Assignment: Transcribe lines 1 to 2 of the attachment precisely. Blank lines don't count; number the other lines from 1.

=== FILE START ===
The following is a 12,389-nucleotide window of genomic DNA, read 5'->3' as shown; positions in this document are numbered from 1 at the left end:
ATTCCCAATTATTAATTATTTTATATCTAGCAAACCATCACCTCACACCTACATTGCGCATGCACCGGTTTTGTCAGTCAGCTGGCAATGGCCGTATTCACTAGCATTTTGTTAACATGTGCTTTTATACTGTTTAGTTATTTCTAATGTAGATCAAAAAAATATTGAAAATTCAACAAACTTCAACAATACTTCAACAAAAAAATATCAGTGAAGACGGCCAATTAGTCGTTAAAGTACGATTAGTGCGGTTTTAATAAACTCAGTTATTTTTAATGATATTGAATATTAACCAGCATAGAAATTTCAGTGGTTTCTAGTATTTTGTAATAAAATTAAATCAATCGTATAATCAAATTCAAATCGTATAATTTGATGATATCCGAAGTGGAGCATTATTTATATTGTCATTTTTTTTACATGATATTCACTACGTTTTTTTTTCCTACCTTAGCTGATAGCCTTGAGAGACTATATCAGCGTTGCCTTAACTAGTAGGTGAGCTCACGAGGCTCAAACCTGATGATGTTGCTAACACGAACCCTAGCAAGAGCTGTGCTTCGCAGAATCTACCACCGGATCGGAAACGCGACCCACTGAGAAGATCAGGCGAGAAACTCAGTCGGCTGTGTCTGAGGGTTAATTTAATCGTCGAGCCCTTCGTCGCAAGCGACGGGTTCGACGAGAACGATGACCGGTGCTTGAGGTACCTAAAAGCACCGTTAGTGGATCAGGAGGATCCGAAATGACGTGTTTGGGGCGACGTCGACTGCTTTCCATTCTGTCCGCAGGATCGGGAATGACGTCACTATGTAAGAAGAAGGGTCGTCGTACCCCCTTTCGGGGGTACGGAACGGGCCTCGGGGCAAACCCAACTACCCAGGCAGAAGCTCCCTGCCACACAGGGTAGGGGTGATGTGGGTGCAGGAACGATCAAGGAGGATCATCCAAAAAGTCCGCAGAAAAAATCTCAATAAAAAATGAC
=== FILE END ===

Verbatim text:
The following is a 12,389-nucleotide window of genomic DNA, read 5'->3' as shown; positions in this document are numbered from 1 at the left end:
ATTCCCAATTATTAATTATTTTATATCTAGCAAACCATCACCTCACACCTACATTGCGCATGCACCGGTTTTGTCAGTCAGCTGGCAATGGCCGTATTCACTAGCATTTTGTTAACATGTGCTTTTATACTGTTTAGTTATTTCTAATGTAGATCAAAAAAATATTGAAAATTCAACAAACTTCAACAATACTTCAACAAAAAAATATCAGTGAAGACGGCCAATTAGTCGTTAAAGTACGATTAGTGCGGTTTTAATAAACTCAGTTATTTTTAATGATATTGAATATTAACCAGCATAGAAATTTCAGTGGTTTCTAGTATTTTGTAATAAAATTAAATCAATCGTATAATCAAATTCAAATCGTATAATTTGATGATATCCGAAGTGGAGCATTATTTATATTGTCATTTTTTTTACATGATATTCACTACGTTTTTTTTTCCTACCTTAGCTGATAGCCTTGAGAGACTATATCAGCGTTGCCTTAACTAGTAGGTGAGCTCACGAGGCTCAAACCTGATGATGTTGCTAACACGAACCCTAGCAAGAGCTGTGCTTCGCAGAATCTACCACCGGATCGGAAACGCGACCCACTGAGAAGATCAGGCGAGAAACTCAGTCGGCTGTGTCTGAGGGTTAATTTAATCGTCGAGCCCTTCGTCGCAAGCGACGGGTTCGACGAGAACGATGACCGGTGCTTGAGGTACCTAAAAGCACCGTTAGTGGATCAGGAGGATCCGAAATGACGTGTTTGGGGCGACGTCGACTGCTTTCCATTCTGTCCGCAGGATCGGGAATGACGTCACTATGTAAGAAGAAGGGTCGTCGTACCCCCTTTCGGGGGTACGGAACGGGCCTCGGGGCAAACCCAACTACCCAGGCAGAAGCTCCCTGCCACACAGGGTAGGGGTGATGTGGGTGCAGGAACGATCAAGGAGGATCATCCAAAAAGTCCGCAGAAAAAATCTCAATAAAAAATGAC